Labour set to whip MPs to back a Final Say referendum in ‘significant’ step towards public vote

Boris Johnson to make a second attempt to win MPs’ approval for his Brexit deal in the House of Commons

Andrew Woodcock
Political Editor
Sunday 20 October 2019 23:57 BST
Labour will put forward and vote for amendment on second referendum, claims Kier Starmer

Labour is ready to whip its MPs to back a second Brexit referendum in crucial votes over the coming days, in what backers said was a “significant” step forward in the push for a public vote.

The confirmation from the shadow Brexit secretary, Sir Keir Starmer, that Labour will allow Boris Johnson’s Brexit deal through parliament if it is subject to a confirmatory referendum came after up to 1 million people took to the streets of London to demand a Final Say.

And in just 24 hours after the giant People’s Vote march, more than 200,000 signed a letter to MPs, MEPs and European leaders urging them to ensure that any Brexit deal is put back to the British people before coming into effect.

The Letter from the People to the Powerful, backed by The Independent, states that the deal reached last week between Mr Johnson and EU27 leaders “cannot meet the promises made [in the 2016 referendum campaign], nor be said to represent the will of the people”.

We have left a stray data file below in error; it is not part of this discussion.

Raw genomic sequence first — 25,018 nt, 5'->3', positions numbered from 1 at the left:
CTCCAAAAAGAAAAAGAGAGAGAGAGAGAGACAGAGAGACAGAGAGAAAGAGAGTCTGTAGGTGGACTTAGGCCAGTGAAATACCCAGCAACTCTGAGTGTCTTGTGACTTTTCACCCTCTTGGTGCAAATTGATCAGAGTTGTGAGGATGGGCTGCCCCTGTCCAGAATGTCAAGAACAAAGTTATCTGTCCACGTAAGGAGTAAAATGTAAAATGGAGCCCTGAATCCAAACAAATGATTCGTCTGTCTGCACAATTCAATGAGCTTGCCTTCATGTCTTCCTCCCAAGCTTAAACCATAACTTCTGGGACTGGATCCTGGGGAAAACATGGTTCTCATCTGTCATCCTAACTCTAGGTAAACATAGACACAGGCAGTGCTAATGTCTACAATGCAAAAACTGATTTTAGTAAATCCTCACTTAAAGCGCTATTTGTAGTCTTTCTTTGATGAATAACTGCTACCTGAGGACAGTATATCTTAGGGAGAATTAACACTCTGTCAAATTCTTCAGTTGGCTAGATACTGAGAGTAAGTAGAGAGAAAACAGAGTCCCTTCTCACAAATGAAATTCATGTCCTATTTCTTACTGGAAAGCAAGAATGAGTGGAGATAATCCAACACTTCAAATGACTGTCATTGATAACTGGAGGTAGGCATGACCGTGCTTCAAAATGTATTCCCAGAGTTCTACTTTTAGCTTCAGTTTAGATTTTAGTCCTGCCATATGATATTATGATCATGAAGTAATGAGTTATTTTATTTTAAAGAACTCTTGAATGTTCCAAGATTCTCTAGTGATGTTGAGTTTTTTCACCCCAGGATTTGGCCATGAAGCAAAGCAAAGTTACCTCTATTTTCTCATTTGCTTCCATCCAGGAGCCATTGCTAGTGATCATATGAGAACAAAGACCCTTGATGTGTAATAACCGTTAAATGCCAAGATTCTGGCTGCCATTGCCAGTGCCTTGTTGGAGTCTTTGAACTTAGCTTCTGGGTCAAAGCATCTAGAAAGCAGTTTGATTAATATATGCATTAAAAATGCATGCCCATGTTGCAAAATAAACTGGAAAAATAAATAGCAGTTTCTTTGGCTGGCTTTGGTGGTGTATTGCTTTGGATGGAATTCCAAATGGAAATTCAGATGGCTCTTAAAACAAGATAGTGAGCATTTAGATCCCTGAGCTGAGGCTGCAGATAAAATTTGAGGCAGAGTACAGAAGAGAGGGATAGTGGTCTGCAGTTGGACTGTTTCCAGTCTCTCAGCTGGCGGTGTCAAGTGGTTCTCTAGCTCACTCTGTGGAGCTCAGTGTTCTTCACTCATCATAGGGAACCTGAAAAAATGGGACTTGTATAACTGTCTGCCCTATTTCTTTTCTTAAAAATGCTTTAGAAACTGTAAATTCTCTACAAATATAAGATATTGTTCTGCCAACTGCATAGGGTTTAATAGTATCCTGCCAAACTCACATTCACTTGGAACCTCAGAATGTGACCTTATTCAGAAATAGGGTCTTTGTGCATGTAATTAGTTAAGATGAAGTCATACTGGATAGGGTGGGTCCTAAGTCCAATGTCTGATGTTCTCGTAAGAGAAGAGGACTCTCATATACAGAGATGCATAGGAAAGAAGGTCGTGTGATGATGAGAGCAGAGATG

Mr Johnson will on Monday make a second attempt to win MPs’ approval for his deal in a “meaningful vote”, after his first bid on Saturday was thwarted by a 322-306 vote in favour of withholding the green light until all ratification legislation was complete.

But the speaker, John Bercow, is expected to reject the motion, after saying that it would be “quite curious and irregular” to allow a vote intended purely to invalidate Saturday’s result.

And sources close to the group of former Tories expelled from the party for rebelling against no deal said that if a meaningful vote was called, it would be countered with a similar amendment to the one tabled by Sir Oliver Letwin that forced Mr Johnson to write a letter to Brussels asking for an extension to the Brexit process.

Dominic Raab, the foreign secretary, said he believed the government could get its deal through parliament. “We seem to have the numbers in the House of Commons. A lot of people say ‘Get this done and move on’,” he said.